Paul Hunt edited a book - Stigma[10] - with chapters written by twelve disabled people which was published in 1966 by Geoffrey Chapman. Paul Hunt wrote the last of the chapters - A Critical Condition. In letters in 1964 asking certain disabled people to contribute a chapter each, Paul Hunt wrote:

  • "The book is intended as a forum where disabled people can reflect in depth on their situation. We are asking not for details of living with a particular disability or of practical difficulties connected with it, but rather for a discussion of what the basic fact of being disabled means in terms of personal and social problems, of relations with 'normal' society, and so on." (quoted in Stigma Review, Judy Hunt, 2007 - archive papers)

One substantial view of his contribution is by Frances Hasler: "As long ago as 1966, Paul Hunt was pointing out the gap between social responses to disability and disabled people's own sense of self. I think the distinguishing mark of disabled people's special position is that they tend to 'challenge' in their relations with ordinary society".[11]

Paul Hunt wrote Chapter 5, Disablement, in the book, The New Poor: Anatomy of Underprivilege, edited by Ian Henderson and published in 1973.[12] Talking about the recently passed Chronically Sick and Disabled Persons Act 1970, the private member's bill promoted by Alf Morris MP, Paul Hunt wrote:

  • "It is to be hoped that the Act will in particular eventually prod local authorities into making more satisfactory provision for home care ... The Act has never been quite the charter for the future of the disabled that has been claimed. And the danger is that, with so much publicity giving the impression that a great deal more is now being done, it may tend to obscure the central question of income maintenance." (Hunt 1973, p108)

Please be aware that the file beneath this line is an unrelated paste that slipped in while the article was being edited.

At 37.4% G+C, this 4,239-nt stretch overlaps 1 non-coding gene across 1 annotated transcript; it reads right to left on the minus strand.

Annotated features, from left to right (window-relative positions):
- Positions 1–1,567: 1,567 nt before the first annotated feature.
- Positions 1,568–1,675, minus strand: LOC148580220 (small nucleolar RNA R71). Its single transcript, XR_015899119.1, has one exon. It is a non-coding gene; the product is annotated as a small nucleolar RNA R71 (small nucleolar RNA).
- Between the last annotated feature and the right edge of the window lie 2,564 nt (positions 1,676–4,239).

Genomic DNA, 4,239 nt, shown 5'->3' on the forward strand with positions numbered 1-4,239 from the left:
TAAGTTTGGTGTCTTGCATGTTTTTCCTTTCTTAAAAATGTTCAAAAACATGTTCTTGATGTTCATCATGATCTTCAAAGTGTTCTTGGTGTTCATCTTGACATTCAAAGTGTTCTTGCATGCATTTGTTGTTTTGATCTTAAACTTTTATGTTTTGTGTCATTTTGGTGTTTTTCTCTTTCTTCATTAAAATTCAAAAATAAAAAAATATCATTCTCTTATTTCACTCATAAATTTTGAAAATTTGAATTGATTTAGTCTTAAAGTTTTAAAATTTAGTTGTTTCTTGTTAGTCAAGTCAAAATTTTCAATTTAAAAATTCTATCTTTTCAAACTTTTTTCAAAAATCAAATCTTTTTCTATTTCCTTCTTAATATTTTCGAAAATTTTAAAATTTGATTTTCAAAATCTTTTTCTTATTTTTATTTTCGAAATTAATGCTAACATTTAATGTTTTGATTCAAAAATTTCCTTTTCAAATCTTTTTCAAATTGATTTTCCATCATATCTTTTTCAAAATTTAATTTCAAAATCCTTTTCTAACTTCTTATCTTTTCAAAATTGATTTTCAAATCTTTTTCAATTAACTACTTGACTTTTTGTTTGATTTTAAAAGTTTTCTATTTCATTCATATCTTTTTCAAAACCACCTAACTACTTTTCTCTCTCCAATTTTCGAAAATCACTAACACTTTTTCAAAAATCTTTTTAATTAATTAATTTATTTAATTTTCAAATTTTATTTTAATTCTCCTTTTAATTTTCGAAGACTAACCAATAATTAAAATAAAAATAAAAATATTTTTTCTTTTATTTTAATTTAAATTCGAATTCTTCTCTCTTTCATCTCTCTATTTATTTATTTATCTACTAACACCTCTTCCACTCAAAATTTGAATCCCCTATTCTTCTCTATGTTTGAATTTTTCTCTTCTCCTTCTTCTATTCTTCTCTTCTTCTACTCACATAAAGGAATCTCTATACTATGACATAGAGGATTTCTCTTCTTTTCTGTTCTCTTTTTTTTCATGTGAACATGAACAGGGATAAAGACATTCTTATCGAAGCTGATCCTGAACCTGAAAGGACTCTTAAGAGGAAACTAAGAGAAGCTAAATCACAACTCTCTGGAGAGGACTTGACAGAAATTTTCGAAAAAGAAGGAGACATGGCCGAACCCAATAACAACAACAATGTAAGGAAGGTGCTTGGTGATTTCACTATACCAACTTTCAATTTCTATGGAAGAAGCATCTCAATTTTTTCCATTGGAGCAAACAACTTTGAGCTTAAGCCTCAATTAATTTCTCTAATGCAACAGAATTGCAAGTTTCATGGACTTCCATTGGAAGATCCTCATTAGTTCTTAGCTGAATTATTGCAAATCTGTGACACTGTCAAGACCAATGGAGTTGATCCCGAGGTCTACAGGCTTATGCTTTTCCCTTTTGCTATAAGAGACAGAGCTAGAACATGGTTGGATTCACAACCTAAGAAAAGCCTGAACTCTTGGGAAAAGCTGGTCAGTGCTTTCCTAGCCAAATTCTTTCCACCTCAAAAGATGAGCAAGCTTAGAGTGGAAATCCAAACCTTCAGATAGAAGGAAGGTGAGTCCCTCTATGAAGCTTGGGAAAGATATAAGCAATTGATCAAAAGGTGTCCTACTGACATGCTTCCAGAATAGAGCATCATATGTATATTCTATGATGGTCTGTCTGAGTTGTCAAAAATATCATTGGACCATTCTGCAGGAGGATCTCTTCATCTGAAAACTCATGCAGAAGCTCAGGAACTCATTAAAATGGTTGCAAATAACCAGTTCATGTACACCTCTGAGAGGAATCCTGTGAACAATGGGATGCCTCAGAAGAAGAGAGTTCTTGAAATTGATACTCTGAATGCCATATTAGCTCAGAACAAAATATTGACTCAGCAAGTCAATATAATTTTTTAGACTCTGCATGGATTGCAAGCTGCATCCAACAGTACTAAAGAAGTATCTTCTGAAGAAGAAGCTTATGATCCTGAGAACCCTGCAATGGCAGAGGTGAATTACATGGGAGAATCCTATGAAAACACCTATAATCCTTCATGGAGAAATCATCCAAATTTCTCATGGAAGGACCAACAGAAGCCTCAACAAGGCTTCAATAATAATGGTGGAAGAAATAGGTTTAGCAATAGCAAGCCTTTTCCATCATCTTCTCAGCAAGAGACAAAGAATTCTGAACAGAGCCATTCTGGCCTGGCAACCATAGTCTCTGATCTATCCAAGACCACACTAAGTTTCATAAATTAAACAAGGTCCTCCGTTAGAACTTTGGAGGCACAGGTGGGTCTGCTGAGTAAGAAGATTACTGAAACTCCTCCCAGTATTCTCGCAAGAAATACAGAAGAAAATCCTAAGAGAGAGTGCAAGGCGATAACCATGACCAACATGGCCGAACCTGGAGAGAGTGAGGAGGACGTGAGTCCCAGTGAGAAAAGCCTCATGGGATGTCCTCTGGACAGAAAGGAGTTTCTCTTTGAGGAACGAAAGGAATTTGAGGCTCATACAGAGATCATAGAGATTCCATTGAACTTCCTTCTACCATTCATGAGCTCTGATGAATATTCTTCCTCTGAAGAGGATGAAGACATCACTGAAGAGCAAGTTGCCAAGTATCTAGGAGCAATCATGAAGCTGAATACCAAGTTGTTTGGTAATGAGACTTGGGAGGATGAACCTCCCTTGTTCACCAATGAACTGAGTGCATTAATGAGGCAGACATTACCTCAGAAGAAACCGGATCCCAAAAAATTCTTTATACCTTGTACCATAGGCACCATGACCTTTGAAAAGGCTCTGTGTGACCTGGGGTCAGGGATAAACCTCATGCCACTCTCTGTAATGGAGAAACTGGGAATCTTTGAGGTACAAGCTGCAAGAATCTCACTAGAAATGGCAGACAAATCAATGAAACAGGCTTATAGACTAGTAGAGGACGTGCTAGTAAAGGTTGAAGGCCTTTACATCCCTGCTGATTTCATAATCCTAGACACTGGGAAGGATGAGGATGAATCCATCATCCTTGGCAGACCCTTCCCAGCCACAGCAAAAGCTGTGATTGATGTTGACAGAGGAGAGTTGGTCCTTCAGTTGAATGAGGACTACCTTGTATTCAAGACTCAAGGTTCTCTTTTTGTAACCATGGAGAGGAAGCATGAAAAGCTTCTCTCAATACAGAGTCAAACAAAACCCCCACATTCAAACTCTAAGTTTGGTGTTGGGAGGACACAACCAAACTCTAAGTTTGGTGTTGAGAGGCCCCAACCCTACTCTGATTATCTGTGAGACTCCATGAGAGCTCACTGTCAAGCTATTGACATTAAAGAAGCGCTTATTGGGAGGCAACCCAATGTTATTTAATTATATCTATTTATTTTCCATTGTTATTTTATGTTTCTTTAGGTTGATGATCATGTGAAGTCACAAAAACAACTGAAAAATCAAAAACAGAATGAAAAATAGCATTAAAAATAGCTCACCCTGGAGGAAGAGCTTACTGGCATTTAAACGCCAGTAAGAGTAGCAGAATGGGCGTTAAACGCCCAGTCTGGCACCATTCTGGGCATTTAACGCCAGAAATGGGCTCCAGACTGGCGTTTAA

Paul Hunt was a founder of the Union of the Physically Impaired Against Segregation (UPIAS) in 1972 and led the thinking in developing the social model of disability, as it became known.[13] His letter published in The Guardian newspaper on 20 September 1972 proposing a union of disabled people against segregated living was a political turning point.[14] In 1973 he wrote a nationally published article against the building of more Young Disabled Units (YDUs) in hospital grounds instead of accessible flats and houses with support.[15] UPIAS closed in 1990.

Previously in the Cheshire Smile magazine produced at Le Court in 1968, Paul Hunt had written: "I have long felt the need for a more militant organisation for the disabled, one which is sensitive to the changing needs and wishes of its members" (quoted in archive papers[citation needed]).

In 1970 Paul Hunt had left Le Court and was living in a flat in London, and had married Judy (née McKeeman). They had one son, born in 1975. Paul Hunt was working as a computer programmer, as well as being a disabled activist, until his death in 1979.

During his lifetime Paul Hunt saw the beginnings of independent living campaigns coming to fruition, for example the Grove Road[16] project in 1976 in Nottinghamshire.


Based on the social model of disability, there were Coalitions of Disabled People established including in Derbyshire (DCDP / DCIL / DDCIL, 1981–2018) and Greater Manchester (GMCDP, 1985- ), and the British Council of Organisations of Disabled People (BCODP, 1981–2017) which started the National Centre for Independent Living (NCIL, 1989–2011) as a project, which itself became a spin-out independent organisation in the early 2000s before merging with two other organisations to form Disability Rights UK in January 2012.